The crippling wintertime droughts that struck California from 2013 to 2015, as well as this year’s unusually wet California winter, appear to be associated with the same phenomenon: a distinctive wave pattern that emerges in the upper atmosphere and circles the globe. Scientists at the National Center for Atmospheric Research (NCAR) found in a recent study that the persistent high-pressure ridge off the west coast of North America that blocked storms from coming onshore during the winters of 2013-14 and 2014-15 was associated with the wave pattern, which they call wavenumber-5.
Archive for date: April 6th, 2017
An unusually strong spring storm will add more snow to the Sierra Nevada Mountains, where winter storms left behind the most robust snowpack in the last six years. A brief bout of rainfall, possibly accompanied by strong winds, is expected in the Los Angeles area Saturday with more significant precipitation to the north. The storm could be the most powerful the Sierra Nevada Mountains have seen in April in a decade.
April 1 is a telling date in California water policy each year. All the measurements — snowpack, water in reservoirs — are compared to that date. And this April 1, there was something very interesting to note. We all know it’s been a wet winter, but on April 1, most of California’s reservoirs were not full. We know there are some other issues in play with Lake Oroville — just 76 percent full at the end of the day April 1 — but most of the other lakes were down too. Shasta was 89 percent full, Trinity 90 percent, Folsom just 60 percent.
As working families across the San Diego region struggle to make ends meet, the Los Angeles-based Metropolitan Water District of Southern California has no such concerns. That’s because the MWD can tax and raise rates at will – and it has done precisely that. Several steps removed from nearly 20 million residents it serves, MWD overcharged ratepayers $847 million more than the agency’s budgets said was needed from 2012 to 2015. To make matters worse, MWD overspent its budget by $1.2 billion from 2013 to 2016 on things like buying Bay-Delta islands ($175 million) and turf replacement ($420 million).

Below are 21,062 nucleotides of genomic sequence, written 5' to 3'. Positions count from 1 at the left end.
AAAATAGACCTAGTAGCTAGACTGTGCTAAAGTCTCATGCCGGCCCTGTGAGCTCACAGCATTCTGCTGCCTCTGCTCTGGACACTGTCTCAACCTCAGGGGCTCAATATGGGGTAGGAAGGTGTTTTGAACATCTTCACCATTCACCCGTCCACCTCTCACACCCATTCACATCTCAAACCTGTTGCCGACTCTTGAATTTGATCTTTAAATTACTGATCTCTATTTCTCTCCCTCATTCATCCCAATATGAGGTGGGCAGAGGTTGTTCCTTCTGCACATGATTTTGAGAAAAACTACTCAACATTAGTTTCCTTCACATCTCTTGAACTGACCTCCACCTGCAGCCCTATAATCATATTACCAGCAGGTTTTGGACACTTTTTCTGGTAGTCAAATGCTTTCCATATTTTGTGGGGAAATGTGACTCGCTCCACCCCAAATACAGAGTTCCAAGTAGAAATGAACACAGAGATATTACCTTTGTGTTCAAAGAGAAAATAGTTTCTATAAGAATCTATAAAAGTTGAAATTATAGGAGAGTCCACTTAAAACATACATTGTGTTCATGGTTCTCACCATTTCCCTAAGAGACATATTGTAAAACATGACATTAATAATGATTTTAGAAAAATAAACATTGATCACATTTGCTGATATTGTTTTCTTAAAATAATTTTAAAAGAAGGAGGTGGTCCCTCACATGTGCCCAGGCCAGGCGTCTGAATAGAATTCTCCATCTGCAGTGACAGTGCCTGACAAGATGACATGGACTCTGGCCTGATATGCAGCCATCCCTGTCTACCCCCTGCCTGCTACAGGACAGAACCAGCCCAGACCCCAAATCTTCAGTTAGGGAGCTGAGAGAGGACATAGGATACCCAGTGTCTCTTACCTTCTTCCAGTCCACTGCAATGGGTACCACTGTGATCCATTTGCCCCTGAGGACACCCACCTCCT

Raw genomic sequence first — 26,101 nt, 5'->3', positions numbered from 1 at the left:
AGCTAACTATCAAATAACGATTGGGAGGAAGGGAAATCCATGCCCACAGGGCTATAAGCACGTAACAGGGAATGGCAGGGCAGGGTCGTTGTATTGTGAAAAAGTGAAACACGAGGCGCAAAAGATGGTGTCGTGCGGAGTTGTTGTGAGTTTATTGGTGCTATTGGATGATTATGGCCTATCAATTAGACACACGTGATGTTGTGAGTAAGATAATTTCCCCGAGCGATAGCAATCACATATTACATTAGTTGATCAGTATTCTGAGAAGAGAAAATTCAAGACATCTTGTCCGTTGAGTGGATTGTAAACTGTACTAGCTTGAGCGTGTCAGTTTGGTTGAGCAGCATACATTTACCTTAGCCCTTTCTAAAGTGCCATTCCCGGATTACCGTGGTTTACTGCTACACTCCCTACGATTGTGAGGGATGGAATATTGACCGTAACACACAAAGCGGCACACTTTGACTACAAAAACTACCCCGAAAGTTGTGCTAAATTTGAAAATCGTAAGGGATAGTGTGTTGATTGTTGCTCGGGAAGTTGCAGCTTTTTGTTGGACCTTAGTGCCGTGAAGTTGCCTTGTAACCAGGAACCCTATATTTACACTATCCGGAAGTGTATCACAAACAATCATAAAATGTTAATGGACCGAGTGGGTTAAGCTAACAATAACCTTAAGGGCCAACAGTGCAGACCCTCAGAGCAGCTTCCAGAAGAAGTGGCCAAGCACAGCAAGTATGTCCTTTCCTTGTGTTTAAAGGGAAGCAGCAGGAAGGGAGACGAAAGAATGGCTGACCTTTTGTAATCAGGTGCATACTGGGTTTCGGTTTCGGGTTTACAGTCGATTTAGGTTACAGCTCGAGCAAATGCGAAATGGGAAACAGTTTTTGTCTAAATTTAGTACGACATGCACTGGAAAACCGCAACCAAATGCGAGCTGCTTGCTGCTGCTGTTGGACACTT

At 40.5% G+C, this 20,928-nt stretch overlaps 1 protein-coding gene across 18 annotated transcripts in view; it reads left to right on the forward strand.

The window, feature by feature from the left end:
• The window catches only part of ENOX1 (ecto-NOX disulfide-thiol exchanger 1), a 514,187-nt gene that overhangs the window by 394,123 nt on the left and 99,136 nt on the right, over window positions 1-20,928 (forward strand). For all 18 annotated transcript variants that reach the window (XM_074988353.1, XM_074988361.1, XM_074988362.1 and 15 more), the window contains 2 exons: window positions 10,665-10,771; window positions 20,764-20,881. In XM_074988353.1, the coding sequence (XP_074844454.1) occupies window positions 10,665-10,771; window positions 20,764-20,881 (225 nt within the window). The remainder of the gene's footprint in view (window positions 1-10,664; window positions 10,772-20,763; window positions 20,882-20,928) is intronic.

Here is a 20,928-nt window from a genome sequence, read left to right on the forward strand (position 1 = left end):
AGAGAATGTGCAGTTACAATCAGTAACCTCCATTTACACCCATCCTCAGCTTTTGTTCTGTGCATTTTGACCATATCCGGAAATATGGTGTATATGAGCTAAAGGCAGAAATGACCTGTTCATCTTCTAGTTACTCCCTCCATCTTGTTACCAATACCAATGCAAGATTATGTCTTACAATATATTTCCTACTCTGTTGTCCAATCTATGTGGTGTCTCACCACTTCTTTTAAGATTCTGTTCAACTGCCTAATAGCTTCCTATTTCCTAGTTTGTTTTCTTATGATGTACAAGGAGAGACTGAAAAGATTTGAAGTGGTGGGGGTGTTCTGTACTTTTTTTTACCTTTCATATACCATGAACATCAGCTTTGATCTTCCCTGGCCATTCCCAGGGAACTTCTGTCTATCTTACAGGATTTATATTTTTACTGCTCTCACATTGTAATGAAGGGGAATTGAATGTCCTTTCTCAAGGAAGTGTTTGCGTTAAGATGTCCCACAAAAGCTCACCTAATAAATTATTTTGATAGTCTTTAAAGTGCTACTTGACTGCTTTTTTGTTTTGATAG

The Salton Sea—California’s largest lake—faces an environmental crisis. The already-shrinking desert lake will receive less water starting next year, which will accelerate the exposure of toxic dust along its shore, increase its already high salinity, and reduce a food source and habitat for hundreds of bird species that rely on the lake. The sea, which was created by a break in a Colorado River irrigation canal in the 1900s, for decades relied on irrigation runoff from local farms for sustenance.
In this year of record rainfall, billions of gallons of water are flowing to the ocean that – if only sufficient storage existed – could be stored for the drought that inevitably will return. If ever there were an argument for construction of Sites Reservoir to the west of the Sacramento River, this winter’s rain is it. The project is poised to get welcome support from Southern California. The Sacramento Bee’s Dale Kasler reported Thursday that the Southern California Metropolitan Water District is considering investing a modest sum, $1.5 million, to help plan for the $4.4 billion project in Glenn and Colusa counties.
Two bills introduced this week would require mandatory lead testing at schools in California and Texas. House Bill 2395 was introduced by Rep. Nicole Collier, (D-Fort Worth), and would require the state’s 1,200 school districts and charters to pay for annual water supply testing, which is estimated to cost up to $3,000 per building, according to The Texas Tribune. Several Texas school districts have begun voluntarily testing their water, and replacing water fountains in some instances.
It was obvious even during the presidential campaign that Donald Trump didn’t know much about water policy and didn’t have much inclination to learn. Now we have some hard evidence that his ignorance won’t keep him from stepping into a water policy quagmire. The evidence comes from an Interior Department ruling that appears to be aimed at clearing the way for a controversial, environmentally dangerous and largely pointless private water project out in the Mojave Desert.
State legislators aren’t getting answers about the Lake Oroville spillway. Neither is the federal government. Or the county government. Or journalists. Or the public. But matters are coming to a head as two north state legislators whose districts include Lake Oroville are demanding answers. It’s about time. Last Thursday, Assemblyman James Gallagher, R-Yuba City, admitted at a public appearance that he had many questions about the broken spillway — more questions than answers.